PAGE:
Northwest Examiner
Sellwood Bee
Mid-County Memo
Vancouver Voice
Eugene Register-Guard
OPB
Topix.net - Portland
Salem Statesman-Journal
Oregon Capitol News
Portland Business Journal
Daily Journal of Commerce
Oregon Business
KPTV
Portland Info Net
McMinnville News Register
Lake Oswego Review
The Daily Astorian
Bend Bulletin
Corvallis Gazette-Times
Roseburg News-Review
Medford Mail-Tribune
Ashland Daily Tidings
Newport News-Times
Albany Democrat-Herald
The Eugene Weekly
Portland IndyMedia
The Columbian

Music-Related
The Beatles
Bruce Springsteen
Seal
Sting
Joni Mitchell
Ella Fitzgerald
Steve Earle
Joe Ely
Stevie Wonder
Lou Rawls

E-mail, Feeds, 'n' Stuff

Wednesday, November 22, 2006

Travel update

We are back at the hacienda, having had an uneventful flight up from Bagdad by the Bay.

I even took the light rail in from the airport -- something I hadn't done before. The first couple of stops on the way in are hysterical. They're these complete MAX stations in the middle of nowhere -- nothing but beat-up, empty fields all around. Real estate so forlorn, even the condo buzzards aren't circling over it. Why the train stops there is anybody's guess -- maybe to get somebody interested in buying the land.

Anyway, better on the train than on the Portland freeways today. The intersection of I-84 and I-205 looked pretty gummed up in every direction. Made a good connection to the bus, which was right on time, and even got a Peet's coffee in between. It's all good.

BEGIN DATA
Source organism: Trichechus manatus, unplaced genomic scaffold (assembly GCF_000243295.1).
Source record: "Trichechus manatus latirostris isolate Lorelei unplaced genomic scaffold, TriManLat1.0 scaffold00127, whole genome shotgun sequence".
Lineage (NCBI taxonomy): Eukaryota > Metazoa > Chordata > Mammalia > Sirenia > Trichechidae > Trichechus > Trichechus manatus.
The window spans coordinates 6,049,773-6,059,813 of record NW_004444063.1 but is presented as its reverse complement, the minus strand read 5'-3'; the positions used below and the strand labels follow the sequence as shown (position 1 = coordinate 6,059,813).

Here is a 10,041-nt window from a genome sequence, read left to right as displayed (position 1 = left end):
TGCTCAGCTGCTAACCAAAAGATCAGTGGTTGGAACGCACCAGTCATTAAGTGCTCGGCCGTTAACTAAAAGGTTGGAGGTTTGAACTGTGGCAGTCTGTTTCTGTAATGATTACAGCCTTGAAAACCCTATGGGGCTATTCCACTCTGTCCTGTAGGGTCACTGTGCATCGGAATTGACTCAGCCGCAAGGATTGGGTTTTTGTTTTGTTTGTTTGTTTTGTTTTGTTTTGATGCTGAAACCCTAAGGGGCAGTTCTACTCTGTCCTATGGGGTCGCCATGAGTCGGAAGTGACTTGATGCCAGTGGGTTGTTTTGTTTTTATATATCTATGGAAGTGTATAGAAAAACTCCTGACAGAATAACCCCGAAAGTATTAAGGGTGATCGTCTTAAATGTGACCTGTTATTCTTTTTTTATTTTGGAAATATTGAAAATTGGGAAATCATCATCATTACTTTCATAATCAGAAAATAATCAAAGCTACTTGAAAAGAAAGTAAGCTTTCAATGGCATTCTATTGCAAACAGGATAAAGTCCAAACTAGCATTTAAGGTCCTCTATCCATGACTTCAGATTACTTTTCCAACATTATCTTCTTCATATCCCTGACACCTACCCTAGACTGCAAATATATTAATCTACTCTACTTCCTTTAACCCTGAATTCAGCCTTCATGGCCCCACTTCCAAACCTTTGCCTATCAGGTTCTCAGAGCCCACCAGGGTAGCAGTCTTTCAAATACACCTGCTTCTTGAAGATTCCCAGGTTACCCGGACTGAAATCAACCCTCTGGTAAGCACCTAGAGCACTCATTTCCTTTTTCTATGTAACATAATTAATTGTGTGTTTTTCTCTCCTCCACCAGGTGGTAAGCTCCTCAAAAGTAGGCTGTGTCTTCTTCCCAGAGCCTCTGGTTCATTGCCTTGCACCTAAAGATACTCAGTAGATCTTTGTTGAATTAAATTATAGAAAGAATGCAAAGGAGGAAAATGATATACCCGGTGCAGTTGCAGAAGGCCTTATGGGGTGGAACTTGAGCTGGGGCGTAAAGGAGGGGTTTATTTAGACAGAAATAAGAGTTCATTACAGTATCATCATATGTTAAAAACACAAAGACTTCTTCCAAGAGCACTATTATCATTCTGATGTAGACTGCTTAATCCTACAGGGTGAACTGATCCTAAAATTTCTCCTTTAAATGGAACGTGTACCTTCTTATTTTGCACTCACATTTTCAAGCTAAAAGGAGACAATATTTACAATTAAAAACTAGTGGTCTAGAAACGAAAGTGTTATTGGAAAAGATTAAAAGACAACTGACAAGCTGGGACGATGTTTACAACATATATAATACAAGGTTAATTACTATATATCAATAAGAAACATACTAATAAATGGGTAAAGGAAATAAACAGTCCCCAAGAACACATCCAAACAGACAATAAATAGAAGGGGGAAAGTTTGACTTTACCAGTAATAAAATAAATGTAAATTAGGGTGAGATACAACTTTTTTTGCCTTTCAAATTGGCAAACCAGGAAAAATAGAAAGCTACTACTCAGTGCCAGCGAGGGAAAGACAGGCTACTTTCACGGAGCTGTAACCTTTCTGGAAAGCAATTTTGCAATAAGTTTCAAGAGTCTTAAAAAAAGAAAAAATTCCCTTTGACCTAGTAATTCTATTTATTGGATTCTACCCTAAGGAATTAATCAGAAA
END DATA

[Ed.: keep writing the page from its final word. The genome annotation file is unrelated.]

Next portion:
Comments (42)

I asked a trimet guy about those two stops. Seems they couldn't figure out how to change the computer to eliminate them.

Pretty lame.

Thanks
JK

I believe those stops are for "Cascade Station" a commercial development on PDX property wiich is sceduled to include, among other things, IKEA. It involves some all to familiar names. For example:

http://marketing.trammellcrow.com/portland/cascadestation/index.htm

http://www.portlandonline.com/planning/index.cfm?c=dgbac

http://www.oregonlive.com/news/oregonian/index.ssf?/base/business/1144896933205910.xml&coll=7

"I asked a trimet guy about those two stops. Seems they couldn't figure out how to change the computer to eliminate them."

Shhhhhh!

Now they'll advertise for six new postions to solve the "problem".

Yesterday riding in on the 15 to downtown everytime the bus door opened the bus announced that 'This bus is not in service', the driver would just tell people to ignore it she couldn't shut it off. To hear that the Max stops automatically at abandoned stations because no one can figure out how to make it not stop kind of creeps me out. Sort of like a Philip K. Dick novel.

Yeah, but Dick wrote fiction.

Those are the stops where in the future you can do things like load up all your new Ikeaware onto the train!

Yeah, I pictured a red-faced fat guy loading on with a bookcase. That and the air passengers with their suitcases will make quite a mix.

But hey, if you're going toward town and all you've got with you is a laptop, it's a heck of a cheap ride.

Perhaps TriMet could offer them as satellite camping spots for the denizens of Dignity Village.

Erik, take note!

Watch...they will build an "Ikea" train car...sponsored by U-Haul so you can strap-in your furniture.